Masked Men Rob Depot of $1 Million


Lloyd’s of London and an armored car company posted a $125,000 reward Thursday for information leading to the arrest and conviction of several suspects who committed “one of the largest cash robberies in the history of Los Angeles,” the LAPD announced.

The robbery occurred Saturday at 12:30 a.m., when at least four armed men wearing ski masks pried open a door and entered the Dunbar Armored Inc. depot in the 600 block of Mateo Street, said Los Angeles Police Cmdr. David J. Kalish.

Without firing a shot, the suspects escaped with more than $1 million, police said. Authorities would not disclose exactly how much was taken.


The loot exceeded the take in a 1995 bank robbery in Newhall, in which robbers took $750,000, and a $430,000 haul from a Tarzana bank in 1992, which was then labeled the largest bank robbery in Los Angeles history.

Whether more recent robberies have exceeded those amounts is difficult to determine because the FBI, which investigates most bank holdups, rarely releases robbery amounts for fear of encouraging the crime. The FBI and the LAPD’s Robbery Homicide Division are investigating Saturday’s heist.

The suspects, armed with handguns and at least one shotgun, roughed up several employees, Kalish said. The employees suffered minor injuries but did not require hospitalization, he said.

Kalish said investigators had not ruled out the possibility that the robbery was an inside job. “No one has been eliminated as a suspect,’ he said.

The biggest cash holdup in U.S. history was an inside job at an armored-car company warehouse in Jacksonville, Fla. On March 29, a Loomis, Fargo & Co. employee named Philip Johnson allegedly pulled a revolver on his partners, handcuffed them and escaped with $20 million.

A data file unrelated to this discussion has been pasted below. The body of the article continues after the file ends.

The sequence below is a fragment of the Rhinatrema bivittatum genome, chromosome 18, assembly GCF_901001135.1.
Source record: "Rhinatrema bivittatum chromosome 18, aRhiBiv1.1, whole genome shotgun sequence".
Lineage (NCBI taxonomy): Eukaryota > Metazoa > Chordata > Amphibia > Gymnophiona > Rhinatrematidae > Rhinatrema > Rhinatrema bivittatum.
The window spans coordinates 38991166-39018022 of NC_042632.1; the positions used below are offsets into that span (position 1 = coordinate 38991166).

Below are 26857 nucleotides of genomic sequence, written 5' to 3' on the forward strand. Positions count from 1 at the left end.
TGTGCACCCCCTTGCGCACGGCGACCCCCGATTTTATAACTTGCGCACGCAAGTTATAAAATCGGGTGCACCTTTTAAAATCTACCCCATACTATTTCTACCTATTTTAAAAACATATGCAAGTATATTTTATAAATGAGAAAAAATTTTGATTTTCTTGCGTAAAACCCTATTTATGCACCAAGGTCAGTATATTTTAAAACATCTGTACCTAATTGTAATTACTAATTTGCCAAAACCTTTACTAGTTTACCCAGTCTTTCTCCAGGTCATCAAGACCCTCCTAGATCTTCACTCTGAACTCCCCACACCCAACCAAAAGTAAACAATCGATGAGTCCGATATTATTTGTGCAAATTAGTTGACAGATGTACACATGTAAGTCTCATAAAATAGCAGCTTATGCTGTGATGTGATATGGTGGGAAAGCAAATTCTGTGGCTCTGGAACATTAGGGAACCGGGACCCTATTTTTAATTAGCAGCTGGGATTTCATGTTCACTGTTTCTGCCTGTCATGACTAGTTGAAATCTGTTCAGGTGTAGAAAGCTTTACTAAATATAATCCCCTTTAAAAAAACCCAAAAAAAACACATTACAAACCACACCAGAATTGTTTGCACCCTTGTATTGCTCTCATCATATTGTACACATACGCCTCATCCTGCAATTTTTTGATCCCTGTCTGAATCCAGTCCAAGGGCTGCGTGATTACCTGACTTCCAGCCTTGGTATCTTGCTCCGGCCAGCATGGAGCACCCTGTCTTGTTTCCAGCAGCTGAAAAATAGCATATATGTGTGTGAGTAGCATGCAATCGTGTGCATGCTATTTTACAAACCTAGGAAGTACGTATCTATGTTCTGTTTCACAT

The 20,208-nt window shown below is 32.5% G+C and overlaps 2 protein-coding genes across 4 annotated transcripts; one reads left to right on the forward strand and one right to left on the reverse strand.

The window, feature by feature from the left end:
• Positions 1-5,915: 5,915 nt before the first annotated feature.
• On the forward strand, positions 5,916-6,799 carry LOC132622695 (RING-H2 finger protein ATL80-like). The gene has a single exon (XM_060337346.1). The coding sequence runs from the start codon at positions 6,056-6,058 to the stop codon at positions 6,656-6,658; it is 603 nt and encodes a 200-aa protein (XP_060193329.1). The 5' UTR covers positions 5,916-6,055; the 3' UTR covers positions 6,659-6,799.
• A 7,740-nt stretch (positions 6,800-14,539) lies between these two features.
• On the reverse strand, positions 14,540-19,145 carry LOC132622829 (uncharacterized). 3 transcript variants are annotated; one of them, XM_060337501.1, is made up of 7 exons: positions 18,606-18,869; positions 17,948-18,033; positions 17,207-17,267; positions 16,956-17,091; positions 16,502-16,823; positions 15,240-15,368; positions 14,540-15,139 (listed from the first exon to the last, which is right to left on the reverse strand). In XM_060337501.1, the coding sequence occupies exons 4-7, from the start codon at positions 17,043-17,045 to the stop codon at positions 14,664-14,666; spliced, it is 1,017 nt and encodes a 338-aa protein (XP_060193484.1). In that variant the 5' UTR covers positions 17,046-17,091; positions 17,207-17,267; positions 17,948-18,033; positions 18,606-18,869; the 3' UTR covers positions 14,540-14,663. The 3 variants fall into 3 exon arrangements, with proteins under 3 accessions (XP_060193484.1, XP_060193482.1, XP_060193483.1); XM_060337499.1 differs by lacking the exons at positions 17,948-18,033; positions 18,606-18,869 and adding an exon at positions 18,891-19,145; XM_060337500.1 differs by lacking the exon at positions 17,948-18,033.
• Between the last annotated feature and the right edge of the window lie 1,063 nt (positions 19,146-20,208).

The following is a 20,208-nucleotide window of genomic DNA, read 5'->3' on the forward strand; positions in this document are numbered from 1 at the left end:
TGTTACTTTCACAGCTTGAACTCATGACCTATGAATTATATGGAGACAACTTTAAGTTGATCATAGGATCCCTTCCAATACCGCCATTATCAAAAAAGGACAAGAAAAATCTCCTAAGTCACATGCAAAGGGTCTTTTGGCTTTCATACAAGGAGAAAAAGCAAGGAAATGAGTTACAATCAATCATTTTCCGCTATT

A $500,000 award was posted for Johnson’s arrest. He was captured five months later by U.S. Customs agents as he crossed into the United States from Mexico.


In the Dunbar robbery, the company put up $25,000 of the reward, while its insurer, Lloyd’s of London, put up $100,000, said Kalish.

“Our message is quite simple,” Kalish said. “The information you provide may make you $125,000 richer.”

Officials at Dunbar declined to comment.

At the single-story depot, money is trucked in from clients, counted and sent out. A mannequin dressed as a security guard stands sentry inside the locked glass front door. The yellow, unmarked building in the rundown industrial district southeast of downtown is the Western regional headquarters for the company.

There have been two armored-car holdups in Los Angeles so far this year and there were two last year, an LAPD spokeswoman said.

FBI spokeswoman Kiara Andrich said she knew of no other incident in Southern California in the last five years in which robbers targeted an armored-car company’s offices.

Police said armored car holdups have been on the rise as bank security has become increasingly sophisticated.